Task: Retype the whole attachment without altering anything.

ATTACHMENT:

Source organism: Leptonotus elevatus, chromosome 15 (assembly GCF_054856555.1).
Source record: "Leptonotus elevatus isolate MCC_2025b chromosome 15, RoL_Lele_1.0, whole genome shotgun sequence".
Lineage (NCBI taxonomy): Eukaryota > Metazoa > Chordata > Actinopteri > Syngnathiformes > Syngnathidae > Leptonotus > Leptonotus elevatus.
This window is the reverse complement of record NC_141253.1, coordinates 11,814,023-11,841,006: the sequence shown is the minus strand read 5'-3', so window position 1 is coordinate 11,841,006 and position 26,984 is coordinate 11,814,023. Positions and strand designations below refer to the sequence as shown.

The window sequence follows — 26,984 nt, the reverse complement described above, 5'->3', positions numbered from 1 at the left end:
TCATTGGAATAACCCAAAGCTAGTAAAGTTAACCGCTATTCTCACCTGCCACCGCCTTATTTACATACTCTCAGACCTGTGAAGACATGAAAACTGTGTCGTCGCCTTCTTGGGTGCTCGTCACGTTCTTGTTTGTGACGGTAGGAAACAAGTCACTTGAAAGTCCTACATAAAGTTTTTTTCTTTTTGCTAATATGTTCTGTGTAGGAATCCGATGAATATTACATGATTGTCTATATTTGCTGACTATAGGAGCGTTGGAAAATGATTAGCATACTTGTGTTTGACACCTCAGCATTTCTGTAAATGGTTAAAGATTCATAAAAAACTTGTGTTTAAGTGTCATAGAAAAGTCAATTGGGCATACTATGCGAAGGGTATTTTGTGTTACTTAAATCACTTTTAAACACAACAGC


Source organism: Leptonotus elevatus, chromosome 15 (assembly GCF_054856555.1).
Source record: "Leptonotus elevatus isolate MCC_2025b chromosome 15, RoL_Lele_1.0, whole genome shotgun sequence".
Lineage (NCBI taxonomy): Eukaryota > Metazoa > Chordata > Actinopteri > Syngnathiformes > Syngnathidae > Leptonotus > Leptonotus elevatus.
This window is the reverse complement of record NC_141253.1, coordinates 11,814,023-11,841,006: the sequence shown is the minus strand read 5'-3', so window position 1 is coordinate 11,841,006 and position 26,984 is coordinate 11,814,023. Positions and strand designations below refer to the sequence as shown.

The window sequence follows — 26,984 nt, the reverse complement described above, 5'->3', positions numbered from 1 at the left end:
TCATTGGAATAACCCAAAGCTAGTAAAGTTAACCGCTATTCTCACCTGCCACCGCCTTATTTACATACTCTCAGACCTGTGAAGACATGAAAACTGTGTCGTCGCCTTCTTGGGTGCTCGTCACGTTCTTGTTTGTGACGGTAGGAAACAAGTCACTTGAAAGTCCTACATAAAGTTTTTTTCTTTTTGCTAATATGTTCTGTGTAGGAATCCGATGAATATTACATGATTGTCTATATTTGCTGACTATAGGAGCGTTGGAAAATGATTAGCATACTTGTGTTTGACACCTCAGCATTTCTGTAAATGGTTAAAGATTCATAAAAAACTTGTGTTTAAGTGTCATAGAAAAGTCAATTGGGCATACTATGCGAAGGGTATTTTGTGTTACTTAAATCACTTTTAAACACAACAGC